Clark v. California,
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464 U.S. 1304 (1983)
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U.S. Supreme Court
Clark v. California, 464 U.S. 1304 (1983)
Clark v. California
Decided December 20, 1983*
464 U.S. 1304
ON APPLICATION FOR STAY
Applications to stay the District Court's preliminary injunction prohibiting the Secretary of the Interior from conducting a sale of certain tracts on the Pacific Outer Continental Shelf for oil and gas leasing are granted pending this Court's resolution in another case of a controlling question involving the proper construction of § 307(c)(1) of the Coastal Zone Management Act of 1972.
JUSTICE REHNQUIST, Circuit Justice.
Applicants, who include the Secretary of the Interior and the Western Oil and Gas Association, request that I stay a preliminary injunction issued by the United States District Court for the Central District of California. The United States Court of Appeals for the Ninth Circuit denied the request for a stay without opinion. The preliminary injunction prohibits the Secretary from conducting Lease Sale 73, the sale of 137 designated tracts on the Pacific Outer Continental Shelf for oil and gas leasing. As issued, it is effective pending final determination of respondent California's claims, the principal of which is its claim that the Secretary did not prepare an adequate "consistency determination" pursuant to § 307(c)(1) of the Coastal Zone Management Act of 1972, 86 Stat. 1285, 16 U.S.C. § 1456(c)(1), as interpreted by the Court of Appeals for the Ninth Circuit in California v. Watt, 683 F.2d 1253 (1982), cert. granted, 461 U.S. 925 (1983) (argued November 1, 1983).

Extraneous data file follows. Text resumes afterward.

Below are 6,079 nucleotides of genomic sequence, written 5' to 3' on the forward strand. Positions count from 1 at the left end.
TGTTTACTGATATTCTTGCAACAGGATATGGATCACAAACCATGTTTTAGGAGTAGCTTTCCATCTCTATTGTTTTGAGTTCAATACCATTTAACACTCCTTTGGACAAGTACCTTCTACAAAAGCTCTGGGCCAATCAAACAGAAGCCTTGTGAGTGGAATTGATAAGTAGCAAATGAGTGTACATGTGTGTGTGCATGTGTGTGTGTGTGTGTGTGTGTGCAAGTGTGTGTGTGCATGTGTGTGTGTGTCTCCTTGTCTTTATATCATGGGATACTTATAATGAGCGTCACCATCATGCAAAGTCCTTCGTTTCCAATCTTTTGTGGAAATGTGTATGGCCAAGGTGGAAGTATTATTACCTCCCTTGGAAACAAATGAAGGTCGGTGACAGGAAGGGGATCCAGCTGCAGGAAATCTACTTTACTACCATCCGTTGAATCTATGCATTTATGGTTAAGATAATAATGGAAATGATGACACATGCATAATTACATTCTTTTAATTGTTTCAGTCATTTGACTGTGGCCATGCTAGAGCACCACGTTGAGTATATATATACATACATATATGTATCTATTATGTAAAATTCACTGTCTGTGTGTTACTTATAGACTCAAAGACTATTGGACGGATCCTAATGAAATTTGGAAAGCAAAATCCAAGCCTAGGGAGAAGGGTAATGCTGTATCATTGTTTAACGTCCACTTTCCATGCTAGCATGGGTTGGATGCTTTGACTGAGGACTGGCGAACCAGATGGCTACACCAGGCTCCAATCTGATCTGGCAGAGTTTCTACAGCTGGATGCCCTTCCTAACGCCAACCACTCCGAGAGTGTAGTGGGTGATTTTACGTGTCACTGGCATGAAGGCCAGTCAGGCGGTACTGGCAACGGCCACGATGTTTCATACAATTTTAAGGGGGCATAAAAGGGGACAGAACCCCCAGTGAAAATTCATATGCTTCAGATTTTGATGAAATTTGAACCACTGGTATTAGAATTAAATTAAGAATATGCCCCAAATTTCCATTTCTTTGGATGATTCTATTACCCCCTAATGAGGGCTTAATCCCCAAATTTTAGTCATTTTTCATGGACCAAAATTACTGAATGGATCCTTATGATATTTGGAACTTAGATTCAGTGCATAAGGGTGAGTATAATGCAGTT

Section 307(c)(1) provides:
"Each Federal agency conducting or supporting activities directly affecting the coastal zone shall conduct or
support those activities in a manner which is, to the maximum extent practicable, consistent with approved state management programs."
16 U.S.C. § 1456(c)(1) (emphasis added). In California v. Watt, supra, (now sub nom. Clark v. California), the Court will decide whether the Secretary's sale of oil and gas leases is an activity "directly affecting" the coastal zone within the meaning of § 307(c)(1). Unless the Court answers that question in the affirmative, there is no statutory requirement at this stage of the project that the Secretary prepare the "consistency determination" which the District Court deemed inadequate and which formed the basis of its decision to issue the injunction in this case.
Having examined the submissions of the parties, I have decided to stay the preliminary injunction pending this Court's resolution of the question presented in Clark v. California, concluding as I do that in the interim the traditional considerations affecting the award of equitable relief favor the applicants.
It is so ordered.
* Together with No. A-471, Western Oil & Gas Association et al. v. California et al., also on application for stay of the same preliminary injunction.